“For investors, the last 10 years don’t feel like they’ve been up 7%, what they feel is what they felt [like] in 2008” when stocks collapsed, says Lisa Emsbo-Mattingly, director of asset allocation at Fidelity Investments.

Fidelity’s asset-allocation group, which sets the investments for the firm’s target-date retirement mutual funds, believes that over the next five to 10 years, U.S. stocks can generate average to slightly-below-average returns—roughly in the neighborhood of 6% a year.

This forecast is based on expectations that the U.S. economy is not mired in a Japan-like extended recession and will be able to post moderate—though below historical trend—growth of about 2%. Add in the productivity of U.S. companies and strong corporate balance sheets, and Fidelity thinks earnings growth should be able to power better future returns than many investors are currently expecting.

Expensive Stocks
Ben Inker, co-head of the asset-allocation group at money manager GMO, takes a different approach, putting more weight on stock valuations compared with the outlook for corporate profits.

“Corporate profits are at all-time highs and we don’t think that is sustainable,” Mr. Inker says. That, he adds, suggests stocks are more expensive than investors realize.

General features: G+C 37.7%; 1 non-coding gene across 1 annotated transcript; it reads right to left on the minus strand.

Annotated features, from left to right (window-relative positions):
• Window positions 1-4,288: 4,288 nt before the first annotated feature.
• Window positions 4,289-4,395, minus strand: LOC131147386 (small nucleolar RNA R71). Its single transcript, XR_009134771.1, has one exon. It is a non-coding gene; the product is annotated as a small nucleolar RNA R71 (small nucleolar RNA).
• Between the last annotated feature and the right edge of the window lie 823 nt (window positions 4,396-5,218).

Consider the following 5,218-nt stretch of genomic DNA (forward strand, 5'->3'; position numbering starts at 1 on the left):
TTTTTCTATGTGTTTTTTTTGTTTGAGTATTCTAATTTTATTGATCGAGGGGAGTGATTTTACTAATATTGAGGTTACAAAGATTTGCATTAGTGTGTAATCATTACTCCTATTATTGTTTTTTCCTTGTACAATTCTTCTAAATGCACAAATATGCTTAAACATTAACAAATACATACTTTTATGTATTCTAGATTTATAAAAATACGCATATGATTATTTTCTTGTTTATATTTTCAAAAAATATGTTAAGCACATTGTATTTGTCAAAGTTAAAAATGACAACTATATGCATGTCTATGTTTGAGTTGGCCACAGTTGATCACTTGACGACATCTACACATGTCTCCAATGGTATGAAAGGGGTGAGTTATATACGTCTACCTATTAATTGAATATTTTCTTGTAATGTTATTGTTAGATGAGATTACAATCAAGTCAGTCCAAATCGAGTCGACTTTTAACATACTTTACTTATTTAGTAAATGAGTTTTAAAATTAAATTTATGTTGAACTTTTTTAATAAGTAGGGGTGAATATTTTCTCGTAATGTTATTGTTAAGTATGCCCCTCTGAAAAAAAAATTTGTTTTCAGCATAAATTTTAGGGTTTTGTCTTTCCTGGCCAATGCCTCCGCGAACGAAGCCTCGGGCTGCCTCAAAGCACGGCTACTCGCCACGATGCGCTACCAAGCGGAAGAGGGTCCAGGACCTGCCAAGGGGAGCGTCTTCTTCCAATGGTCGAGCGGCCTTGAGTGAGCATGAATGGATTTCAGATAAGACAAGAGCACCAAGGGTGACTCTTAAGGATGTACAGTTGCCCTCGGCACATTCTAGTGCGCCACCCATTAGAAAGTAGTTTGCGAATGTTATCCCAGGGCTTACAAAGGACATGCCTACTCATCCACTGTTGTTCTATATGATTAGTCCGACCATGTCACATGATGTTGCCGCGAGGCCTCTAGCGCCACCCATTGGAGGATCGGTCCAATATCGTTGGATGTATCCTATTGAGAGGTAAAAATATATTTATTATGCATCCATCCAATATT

As a result, over the next seven years “we don’t think the stock market is priced to deliver a lot of returns,” says Mr. Inker. “Maybe you will keep up with inflation.”

Still others take a different view of stock valuations. On balance, “valuations are close to average,” says Vanguard’s Mr. Davis. “That would suggest…returns that range in the high single digits.”

Important Retirement Income News Roundup

First, we featured our Social Security Solutions planning tool last week and had quite a few folks call in to get a copy of their report. We were inspired to get this reporting tool for clients from this article in the Journal, and we’ve been very happy so far. Give us a call and get your report run too!